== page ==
Issue Trackers: An indispensable development tool

There is one application that a development team depend a lot on — to the point that it is accessed almost every hour: the Issue Tracker.

Before we go on the nitty gritty details of an issue tracker, let’s first discuss what an issue is.

What is an issue?

There is no simple answer, because every organization has its own definition. However, depending on your company’s methodologies, development cycle, and culture, an issue can be any (or all) of the following:

  • a bug
  • a feature
  • a change order
  • a requirement

In our organization, we define issue as a bug or an approved change order.

This has raised eyebrows from the most conservative project managers (PMs). However, we believe that this is necessary to provide a healthy balance between speed & process. Think about it: during crunch time, would you really expect the programmers & the QA team to constantly refer two tracking tools at the same time? Having one tool which keeps all to-do lists provides a simple yet workable system for a team.

What is an issue tracker?

From the name itself, an Issue Tracker is a system which lets you track the status of an issue. Its status can either resolved, closed, needs feedback, assigned, etc.

How does it work?

The workflow starts with a person entering an issue — he can be the project manager, a QA staff, the customer, or even one of the programmers.

The project manager or the QA then confirms it: Is really a bug, or a change order? If it is a bug, was he able to replicate it? Is the issue too vague that more information is needed?

After confirming the issue, it now has to be assigned — to designate the person responsible for it (usually the programmer). The project manager, QA, or even the programmer can assign an issue.

As soon as it is assigned, it is now included in the list of tasks of that person (“assignee”). It will keep on appearing in his to-do list, until he marks it resolved.

If an issue has been marked resolved, it is verified by the QA or the PM, and then is tagged closed.

Uses of the issue tracker

From this workflow alone, you can already guess the numerous uses of an issue tracker. It can be used to:

  • generate status reports
  • provide metrics on the rate of resolution
  • provide a basis for work breakdown structures for future projects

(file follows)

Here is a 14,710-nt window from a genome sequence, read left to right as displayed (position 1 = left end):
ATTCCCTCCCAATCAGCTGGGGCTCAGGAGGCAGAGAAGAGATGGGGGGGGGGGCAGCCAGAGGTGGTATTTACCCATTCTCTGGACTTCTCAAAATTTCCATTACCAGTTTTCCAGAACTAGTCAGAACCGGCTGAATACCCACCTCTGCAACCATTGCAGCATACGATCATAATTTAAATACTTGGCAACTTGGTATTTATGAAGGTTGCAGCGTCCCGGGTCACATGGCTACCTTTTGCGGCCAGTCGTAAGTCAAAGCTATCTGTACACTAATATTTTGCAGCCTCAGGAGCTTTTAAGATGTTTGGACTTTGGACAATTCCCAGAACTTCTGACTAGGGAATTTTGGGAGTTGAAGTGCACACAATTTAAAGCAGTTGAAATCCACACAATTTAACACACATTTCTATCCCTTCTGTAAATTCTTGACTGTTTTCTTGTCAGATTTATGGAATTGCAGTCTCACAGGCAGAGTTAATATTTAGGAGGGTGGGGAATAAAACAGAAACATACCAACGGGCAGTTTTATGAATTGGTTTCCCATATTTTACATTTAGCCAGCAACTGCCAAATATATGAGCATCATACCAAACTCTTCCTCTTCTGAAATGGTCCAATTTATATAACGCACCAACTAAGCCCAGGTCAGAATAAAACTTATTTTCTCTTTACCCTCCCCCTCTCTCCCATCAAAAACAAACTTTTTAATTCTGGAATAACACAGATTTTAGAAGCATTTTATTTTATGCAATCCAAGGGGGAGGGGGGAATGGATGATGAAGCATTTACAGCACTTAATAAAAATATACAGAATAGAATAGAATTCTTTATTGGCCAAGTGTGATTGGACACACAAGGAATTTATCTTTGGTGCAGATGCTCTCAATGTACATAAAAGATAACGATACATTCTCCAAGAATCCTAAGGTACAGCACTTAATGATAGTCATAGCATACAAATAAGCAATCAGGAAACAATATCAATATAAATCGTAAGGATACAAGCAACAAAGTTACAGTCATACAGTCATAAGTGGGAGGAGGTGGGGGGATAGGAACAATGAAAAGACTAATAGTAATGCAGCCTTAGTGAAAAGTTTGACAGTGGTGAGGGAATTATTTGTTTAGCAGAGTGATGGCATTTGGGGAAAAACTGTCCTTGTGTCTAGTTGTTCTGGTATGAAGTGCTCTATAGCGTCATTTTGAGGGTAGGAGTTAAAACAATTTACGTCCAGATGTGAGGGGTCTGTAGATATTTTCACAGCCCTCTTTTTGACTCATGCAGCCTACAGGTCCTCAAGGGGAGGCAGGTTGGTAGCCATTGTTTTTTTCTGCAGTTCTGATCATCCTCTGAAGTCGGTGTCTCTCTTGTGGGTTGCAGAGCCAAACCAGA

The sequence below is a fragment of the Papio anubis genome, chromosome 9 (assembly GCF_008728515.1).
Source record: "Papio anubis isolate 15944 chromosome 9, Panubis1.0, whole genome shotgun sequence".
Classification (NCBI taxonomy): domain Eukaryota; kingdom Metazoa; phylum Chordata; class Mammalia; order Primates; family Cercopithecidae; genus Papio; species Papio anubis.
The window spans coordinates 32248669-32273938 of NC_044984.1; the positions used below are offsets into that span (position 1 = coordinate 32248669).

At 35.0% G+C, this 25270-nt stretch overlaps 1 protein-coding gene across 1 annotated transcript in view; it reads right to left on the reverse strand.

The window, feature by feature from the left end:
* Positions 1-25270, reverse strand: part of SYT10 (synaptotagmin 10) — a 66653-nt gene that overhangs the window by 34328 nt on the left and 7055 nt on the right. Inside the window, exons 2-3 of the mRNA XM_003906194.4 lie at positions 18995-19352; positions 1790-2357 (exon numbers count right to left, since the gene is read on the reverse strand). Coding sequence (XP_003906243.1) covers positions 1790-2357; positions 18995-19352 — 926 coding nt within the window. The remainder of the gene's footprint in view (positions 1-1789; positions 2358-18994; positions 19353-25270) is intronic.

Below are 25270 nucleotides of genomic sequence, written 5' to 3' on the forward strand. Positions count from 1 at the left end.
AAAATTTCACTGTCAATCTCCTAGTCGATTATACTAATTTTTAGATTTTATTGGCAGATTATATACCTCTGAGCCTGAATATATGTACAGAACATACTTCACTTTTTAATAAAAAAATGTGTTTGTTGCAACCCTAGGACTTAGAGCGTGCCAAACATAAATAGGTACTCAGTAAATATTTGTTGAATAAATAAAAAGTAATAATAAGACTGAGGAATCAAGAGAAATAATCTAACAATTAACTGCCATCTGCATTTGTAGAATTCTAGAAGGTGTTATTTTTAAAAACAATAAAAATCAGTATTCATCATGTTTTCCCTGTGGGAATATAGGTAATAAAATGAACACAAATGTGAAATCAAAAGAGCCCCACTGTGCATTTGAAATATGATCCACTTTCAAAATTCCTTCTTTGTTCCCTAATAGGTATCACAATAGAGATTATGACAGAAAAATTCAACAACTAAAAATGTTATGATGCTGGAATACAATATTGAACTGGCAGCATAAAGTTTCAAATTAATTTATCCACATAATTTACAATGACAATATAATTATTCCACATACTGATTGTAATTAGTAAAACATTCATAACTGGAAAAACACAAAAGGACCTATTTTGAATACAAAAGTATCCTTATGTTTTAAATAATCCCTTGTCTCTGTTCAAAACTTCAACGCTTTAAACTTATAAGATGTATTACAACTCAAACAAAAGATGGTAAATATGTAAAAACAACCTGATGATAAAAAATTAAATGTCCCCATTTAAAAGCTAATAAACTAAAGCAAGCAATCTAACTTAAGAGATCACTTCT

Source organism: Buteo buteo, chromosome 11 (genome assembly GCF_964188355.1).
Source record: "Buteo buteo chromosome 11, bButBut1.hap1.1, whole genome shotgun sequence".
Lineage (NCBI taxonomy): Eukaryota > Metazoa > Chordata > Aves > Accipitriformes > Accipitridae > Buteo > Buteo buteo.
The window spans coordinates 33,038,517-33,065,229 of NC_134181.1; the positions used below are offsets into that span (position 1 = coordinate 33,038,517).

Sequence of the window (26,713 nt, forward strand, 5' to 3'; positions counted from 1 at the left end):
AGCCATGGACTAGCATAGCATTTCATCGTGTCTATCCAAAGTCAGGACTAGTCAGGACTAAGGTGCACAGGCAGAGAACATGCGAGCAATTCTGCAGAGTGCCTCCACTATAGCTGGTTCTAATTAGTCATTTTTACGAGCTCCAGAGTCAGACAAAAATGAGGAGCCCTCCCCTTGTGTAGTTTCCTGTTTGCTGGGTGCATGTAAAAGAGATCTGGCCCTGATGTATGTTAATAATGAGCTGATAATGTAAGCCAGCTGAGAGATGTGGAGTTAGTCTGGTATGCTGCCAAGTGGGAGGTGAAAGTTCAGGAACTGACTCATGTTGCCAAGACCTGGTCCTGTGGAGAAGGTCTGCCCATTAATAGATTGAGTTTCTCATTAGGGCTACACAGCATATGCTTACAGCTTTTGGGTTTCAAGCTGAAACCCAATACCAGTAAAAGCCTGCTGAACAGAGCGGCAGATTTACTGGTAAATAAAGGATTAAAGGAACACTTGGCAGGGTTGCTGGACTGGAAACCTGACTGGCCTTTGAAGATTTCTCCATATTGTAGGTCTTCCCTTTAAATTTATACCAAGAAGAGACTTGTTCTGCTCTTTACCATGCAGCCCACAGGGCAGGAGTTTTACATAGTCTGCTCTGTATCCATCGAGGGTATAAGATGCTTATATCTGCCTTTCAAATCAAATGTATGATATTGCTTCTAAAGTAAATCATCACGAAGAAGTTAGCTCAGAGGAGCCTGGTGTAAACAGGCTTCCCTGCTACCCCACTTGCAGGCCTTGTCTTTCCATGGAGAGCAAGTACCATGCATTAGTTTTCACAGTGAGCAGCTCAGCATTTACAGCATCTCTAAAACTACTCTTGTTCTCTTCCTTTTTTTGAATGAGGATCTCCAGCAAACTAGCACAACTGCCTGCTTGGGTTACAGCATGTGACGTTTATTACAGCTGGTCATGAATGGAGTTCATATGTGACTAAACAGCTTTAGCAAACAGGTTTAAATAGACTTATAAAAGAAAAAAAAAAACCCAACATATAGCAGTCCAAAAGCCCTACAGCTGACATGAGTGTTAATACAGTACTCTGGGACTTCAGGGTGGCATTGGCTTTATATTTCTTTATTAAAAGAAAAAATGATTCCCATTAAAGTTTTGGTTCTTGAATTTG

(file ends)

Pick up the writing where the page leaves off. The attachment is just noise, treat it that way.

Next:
Issue Trackers

Numerous issue trackers are available, both commercial and freeware. If you want to go thru the open source route, there is Bugzilla, Mantis, dotProject, etc. Almost all project management applications already have an issue tracker built-in.

Things to keep in mind

In selecting an issue tracker, workability & acceptance is key. The tool must be something that your team is willing to work with. I handled an enterprise level project wherein we simply used Excel — because that was what the team wants to work with.

The biggest mistake of most PMs (this author included) is forcing a system she thinks is “cool” to the other team members. If, after a few weeks of using the tool, you sense reluctance from your team, take the hint. Reevaluate the different options available until you find one which works best for your team.

12 thoughts on “Issue Trackers: An indispensable development tool”

  1. I have been using Mantis for years and have implemented in many organisations, its a great tool – and not as complex and others mentioned. However, i recently discovered Eventum, developed by MySQL and used by MySQL – it mimics Mantis in many way, however i find that it has better reporting / charting capabilities , and those capabilities that are just being added to Mantis: Roadmap / milestones / advanced security etc.

    Take a look and try it out.

  2. Eventum looks okay. The problem is the setup. You need to put in a lot of crons before you can use it. I also get some weird errors in email. I am still playing with the parameters. Can\’t seem to fix it yet.

    Mantis setup was simpler for me. The user interface is a little confusing for the first-time user though.

  3. I agree that trackers should be simple and workable. We had a PM who insisted that we used a requirements tracker package from the same people who made PVC. The programmers got overwhelmed with the system, and took quite some time before the status of bugs were updated.

  4. Nothing wrong with good old Excel. Almost everyone knows how to update it. We use Bugzilla. Don\’t like it that much, though.

  5. Our former project manager used to put all bugs in little pink post its. She wanted to be cute. Some were even heart-shaped. Needless to say, noone did a lot of bug fixing … because that was her only copy of the bug ha ha

  6. I haven\’t tried Trac, but gosh, do I love the interface. I\’m planning on making my own issue tracker pretty soon. That\’s my next \”pet project\”

  7. I’ve used Excel, Trac, BugTracker.NET and BugZilla in the past and I have to say that Trac is my favorite of those. I’ve been meaning to try out dotProject but just haven’t gotten around to it yet.

    I was recently browsing around looking at different suggestions for issue tracking software (hence how I got here) and stumbled onto this website:

    It’s a hosted solution offering subversion trac as well as bugzilla (for the highest account). This offering caught my eye because it’s the first time I’d seen a hosted solution for issue tracking that wasn’t bundled with some larger service or specific to an open source account (like sourceforge or berlios). I’m going to keep looking around, but I’m considering trying them out.

  8. I haven’t experience with bugzilla but it seems to be big trouble if you are searching for user friendly tracking. Now i will try Mantis and Trac because we are switching and the moment to something better.

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